Speaking of the post-Kirchner moment in Argentina – another kind of phase of electoral processes – Diego Sztulwark formulates the need for a 'care for critique and for becomings.' While the moment of disappointment and reactionary backlash at the electoral level certainly require other tools and concepts than those of the current municipalist phase, the question of care and becoming is pertinent at all these levels. 'The concept of the left, in micropolitical terms, only serves the purpose of becomings, said [Deleuze]. Becoming requires care.'[3]


The game, the ball, and municipalist subjectivities

After the electoral phase brought together so many people in cities across Spain, what changes in subjectivity and collectivity have been and are being enabled? This question is not a side aspect but indeed the central question that makes municipalisms interesting as more than radical reformisms. The role of neighbourhood and thematic assemblies (known as 'ejes'), as powerhouses of encounter, debate and proposal, is a vital part of that question in municipalist projects. In the campaign phase, they were the motors of collective thought and becoming, yet in the phase of governance their role became unclear. How to think about the agents and subjects of municipalism, in its different phases?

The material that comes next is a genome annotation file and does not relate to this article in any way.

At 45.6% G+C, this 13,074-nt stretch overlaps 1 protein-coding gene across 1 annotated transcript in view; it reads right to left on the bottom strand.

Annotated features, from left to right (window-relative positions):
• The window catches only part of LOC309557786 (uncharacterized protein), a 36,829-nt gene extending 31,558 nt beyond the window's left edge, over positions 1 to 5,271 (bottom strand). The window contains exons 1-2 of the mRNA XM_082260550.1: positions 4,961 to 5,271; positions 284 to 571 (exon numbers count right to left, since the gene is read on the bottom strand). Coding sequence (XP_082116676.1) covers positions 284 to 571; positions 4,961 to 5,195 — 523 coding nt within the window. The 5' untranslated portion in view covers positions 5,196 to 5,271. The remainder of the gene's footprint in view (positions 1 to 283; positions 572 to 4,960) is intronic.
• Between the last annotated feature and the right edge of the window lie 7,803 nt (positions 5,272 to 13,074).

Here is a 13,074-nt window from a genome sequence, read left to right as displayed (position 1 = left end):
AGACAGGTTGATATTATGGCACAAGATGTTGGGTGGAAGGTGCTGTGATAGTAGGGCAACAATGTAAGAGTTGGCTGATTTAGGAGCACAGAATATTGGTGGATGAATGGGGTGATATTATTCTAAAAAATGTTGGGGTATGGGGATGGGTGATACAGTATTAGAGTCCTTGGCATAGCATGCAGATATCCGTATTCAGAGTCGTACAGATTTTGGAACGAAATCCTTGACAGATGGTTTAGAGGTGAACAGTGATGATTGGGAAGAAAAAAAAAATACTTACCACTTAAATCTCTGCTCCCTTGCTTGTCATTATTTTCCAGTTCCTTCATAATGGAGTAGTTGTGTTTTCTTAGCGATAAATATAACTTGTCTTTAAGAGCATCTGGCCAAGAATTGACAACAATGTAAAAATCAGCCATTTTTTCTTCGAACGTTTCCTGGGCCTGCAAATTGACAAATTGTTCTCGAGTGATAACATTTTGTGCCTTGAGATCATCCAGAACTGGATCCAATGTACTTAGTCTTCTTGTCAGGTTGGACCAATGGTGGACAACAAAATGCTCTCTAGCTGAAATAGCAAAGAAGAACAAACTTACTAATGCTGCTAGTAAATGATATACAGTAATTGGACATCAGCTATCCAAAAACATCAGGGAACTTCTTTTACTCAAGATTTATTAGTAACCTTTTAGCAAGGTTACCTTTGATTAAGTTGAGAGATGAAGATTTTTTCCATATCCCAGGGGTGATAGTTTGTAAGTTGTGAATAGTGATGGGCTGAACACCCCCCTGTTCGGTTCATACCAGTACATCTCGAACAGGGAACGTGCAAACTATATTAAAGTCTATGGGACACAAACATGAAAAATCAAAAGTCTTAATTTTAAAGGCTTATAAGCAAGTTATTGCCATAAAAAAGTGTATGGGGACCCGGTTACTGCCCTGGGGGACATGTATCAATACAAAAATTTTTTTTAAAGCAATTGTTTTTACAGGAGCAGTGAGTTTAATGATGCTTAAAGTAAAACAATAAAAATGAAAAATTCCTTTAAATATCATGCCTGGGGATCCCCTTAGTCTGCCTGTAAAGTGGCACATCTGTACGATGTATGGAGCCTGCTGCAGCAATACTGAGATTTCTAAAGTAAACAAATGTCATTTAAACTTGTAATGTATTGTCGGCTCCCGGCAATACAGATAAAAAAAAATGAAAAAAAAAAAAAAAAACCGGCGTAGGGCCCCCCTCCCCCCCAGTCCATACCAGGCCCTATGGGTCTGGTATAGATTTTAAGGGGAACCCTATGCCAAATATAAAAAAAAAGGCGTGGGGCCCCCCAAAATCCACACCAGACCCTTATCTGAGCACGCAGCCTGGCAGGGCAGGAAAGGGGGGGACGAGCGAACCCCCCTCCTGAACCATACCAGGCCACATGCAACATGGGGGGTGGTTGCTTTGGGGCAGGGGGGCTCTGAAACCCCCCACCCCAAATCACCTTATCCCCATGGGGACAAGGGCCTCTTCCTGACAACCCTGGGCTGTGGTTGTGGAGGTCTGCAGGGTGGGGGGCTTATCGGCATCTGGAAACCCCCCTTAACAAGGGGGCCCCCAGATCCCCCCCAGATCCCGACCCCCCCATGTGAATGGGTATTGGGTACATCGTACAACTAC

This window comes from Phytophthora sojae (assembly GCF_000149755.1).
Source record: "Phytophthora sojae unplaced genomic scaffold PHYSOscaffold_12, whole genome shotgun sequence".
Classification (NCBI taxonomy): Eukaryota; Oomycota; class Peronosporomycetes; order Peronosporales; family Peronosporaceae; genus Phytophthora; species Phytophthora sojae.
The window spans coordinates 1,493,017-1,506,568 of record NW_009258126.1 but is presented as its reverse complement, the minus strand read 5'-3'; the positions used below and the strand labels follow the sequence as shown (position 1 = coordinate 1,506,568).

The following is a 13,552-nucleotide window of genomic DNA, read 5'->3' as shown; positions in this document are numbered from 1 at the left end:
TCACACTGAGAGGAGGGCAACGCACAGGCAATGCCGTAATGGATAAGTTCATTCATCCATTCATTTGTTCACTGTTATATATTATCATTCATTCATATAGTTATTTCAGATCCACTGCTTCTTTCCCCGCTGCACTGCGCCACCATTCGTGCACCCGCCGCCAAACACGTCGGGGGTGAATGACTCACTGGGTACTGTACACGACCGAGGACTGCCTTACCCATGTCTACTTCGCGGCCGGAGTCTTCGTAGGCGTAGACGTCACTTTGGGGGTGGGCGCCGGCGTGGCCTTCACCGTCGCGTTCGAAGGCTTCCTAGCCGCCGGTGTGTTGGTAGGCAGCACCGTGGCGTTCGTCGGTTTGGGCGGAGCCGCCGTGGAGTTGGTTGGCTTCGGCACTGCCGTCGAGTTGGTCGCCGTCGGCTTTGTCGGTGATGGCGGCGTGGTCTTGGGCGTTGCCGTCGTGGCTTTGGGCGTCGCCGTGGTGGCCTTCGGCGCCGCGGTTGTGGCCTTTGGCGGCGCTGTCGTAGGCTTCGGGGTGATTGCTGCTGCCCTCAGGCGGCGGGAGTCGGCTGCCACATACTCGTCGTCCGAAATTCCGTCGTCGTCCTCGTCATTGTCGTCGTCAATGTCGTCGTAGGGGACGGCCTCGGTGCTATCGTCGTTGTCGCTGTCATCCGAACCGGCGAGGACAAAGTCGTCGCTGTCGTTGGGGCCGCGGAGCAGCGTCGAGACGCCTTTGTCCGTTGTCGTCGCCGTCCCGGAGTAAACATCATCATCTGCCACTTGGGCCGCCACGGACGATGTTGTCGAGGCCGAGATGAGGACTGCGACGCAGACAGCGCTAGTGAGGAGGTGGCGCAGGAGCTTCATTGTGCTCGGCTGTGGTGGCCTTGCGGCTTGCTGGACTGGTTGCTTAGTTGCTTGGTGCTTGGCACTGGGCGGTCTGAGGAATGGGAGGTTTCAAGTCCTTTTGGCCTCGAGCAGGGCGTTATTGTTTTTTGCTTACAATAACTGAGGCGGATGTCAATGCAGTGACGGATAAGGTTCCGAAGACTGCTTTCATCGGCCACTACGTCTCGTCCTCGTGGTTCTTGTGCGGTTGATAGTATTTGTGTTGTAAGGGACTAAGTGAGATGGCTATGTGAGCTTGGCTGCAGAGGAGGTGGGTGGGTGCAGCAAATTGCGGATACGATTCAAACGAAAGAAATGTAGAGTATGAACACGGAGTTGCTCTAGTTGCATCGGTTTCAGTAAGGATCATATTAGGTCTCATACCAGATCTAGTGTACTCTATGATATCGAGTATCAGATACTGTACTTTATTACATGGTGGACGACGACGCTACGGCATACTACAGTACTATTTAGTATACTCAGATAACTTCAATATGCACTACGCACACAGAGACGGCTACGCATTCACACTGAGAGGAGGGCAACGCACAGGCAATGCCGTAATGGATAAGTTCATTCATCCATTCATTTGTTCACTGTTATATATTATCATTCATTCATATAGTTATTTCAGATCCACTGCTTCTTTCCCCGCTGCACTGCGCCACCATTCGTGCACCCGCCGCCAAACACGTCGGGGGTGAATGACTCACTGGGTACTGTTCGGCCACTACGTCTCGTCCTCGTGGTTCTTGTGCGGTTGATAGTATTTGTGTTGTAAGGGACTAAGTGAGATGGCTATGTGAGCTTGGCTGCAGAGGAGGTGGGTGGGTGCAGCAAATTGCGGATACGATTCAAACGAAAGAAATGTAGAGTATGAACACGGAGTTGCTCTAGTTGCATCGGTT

Brian Massumi has some intuitions about the political economy of belonging that are worth sharing here[4]. In looking for the subject of the soccer game, he notes, we might be surprised to find it's not the players. The subject, as that around which movement tendentially crystallizes, is mostly the ball. Different players compose with it at times, but it's the ball that catalyzes, that animates the game. The players, far from acting consciously, are caught in a relational dynamic that is polarized between two goals. 'The ball moves the players. The player is the object of the ball. […] When the ball moves, the whole game moves with it. Its displacement is more than a local movement: it is a global event.' This collective movement-action is far from conscious, it is immanent and reflexive and relationally in becoming, following the pull of the goals and thus the potential of scoring.